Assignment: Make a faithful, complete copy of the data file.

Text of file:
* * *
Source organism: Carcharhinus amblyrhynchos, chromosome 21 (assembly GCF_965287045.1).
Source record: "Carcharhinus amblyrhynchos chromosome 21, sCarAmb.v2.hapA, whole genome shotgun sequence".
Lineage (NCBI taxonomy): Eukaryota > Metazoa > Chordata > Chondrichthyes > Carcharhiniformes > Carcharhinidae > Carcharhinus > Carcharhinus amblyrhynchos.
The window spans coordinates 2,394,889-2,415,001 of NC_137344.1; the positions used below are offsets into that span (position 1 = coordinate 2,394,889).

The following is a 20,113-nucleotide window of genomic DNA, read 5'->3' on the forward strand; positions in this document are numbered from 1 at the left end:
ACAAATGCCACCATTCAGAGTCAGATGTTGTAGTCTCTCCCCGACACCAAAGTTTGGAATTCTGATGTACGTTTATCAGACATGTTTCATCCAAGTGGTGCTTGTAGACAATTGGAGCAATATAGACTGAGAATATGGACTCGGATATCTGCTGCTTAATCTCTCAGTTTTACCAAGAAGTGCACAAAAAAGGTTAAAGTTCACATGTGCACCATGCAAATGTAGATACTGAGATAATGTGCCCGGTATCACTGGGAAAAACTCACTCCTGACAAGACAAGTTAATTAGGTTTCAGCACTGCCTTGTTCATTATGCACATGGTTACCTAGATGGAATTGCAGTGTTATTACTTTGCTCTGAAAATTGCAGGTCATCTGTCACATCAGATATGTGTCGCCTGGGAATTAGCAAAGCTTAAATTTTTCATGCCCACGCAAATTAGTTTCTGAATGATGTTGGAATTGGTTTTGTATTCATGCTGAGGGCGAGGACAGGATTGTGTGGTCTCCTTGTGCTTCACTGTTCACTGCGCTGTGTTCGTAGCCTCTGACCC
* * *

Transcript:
Source organism: Carcharhinus amblyrhynchos, chromosome 21 (assembly GCF_965287045.1).
Source record: "Carcharhinus amblyrhynchos chromosome 21, sCarAmb.v2.hapA, whole genome shotgun sequence".
Lineage (NCBI taxonomy): Eukaryota > Metazoa > Chordata > Chondrichthyes > Carcharhiniformes > Carcharhinidae > Carcharhinus > Carcharhinus amblyrhynchos.
The window spans coordinates 2,394,889-2,415,001 of NC_137344.1; the positions used below are offsets into that span (position 1 = coordinate 2,394,889).

The following is a 20,113-nucleotide window of genomic DNA, read 5'->3' on the forward strand; positions in this document are numbered from 1 at the left end:
ACAAATGCCACCATTCAGAGTCAGATGTTGTAGTCTCTCCCCGACACCAAAGTTTGGAATTCTGATGTACGTTTATCAGACATGTTTCATCCAAGTGGTGCTTGTAGACAATTGGAGCAATATAGACTGAGAATATGGACTCGGATATCTGCTGCTTAATCTCTCAGTTTTACCAAGAAGTGCACAAAAAAGGTTAAAGTTCACATGTGCACCATGCAAATGTAGATACTGAGATAATGTGCCCGGTATCACTGGGAAAAACTCACTCCTGACAAGACAAGTTAATTAGGTTTCAGCACTGCCTTGTTCATTATGCACATGGTTACCTAGATGGAATTGCAGTGTTATTACTTTGCTCTGAAAATTGCAGGTCATCTGTCACATCAGATATGTGTCGCCTGGGAATTAGCAAAGCTTAAATTTTTCATGCCCACGCAAATTAGTTTCTGAATGATGTTGGAATTGGTTTTGTATTCATGCTGAGGGCGAGGACAGGATTGTGTGGTCTCCTTGTGCTTCACTGTTCACTGCGCTGTGTTCGTAGCCTCTGACCC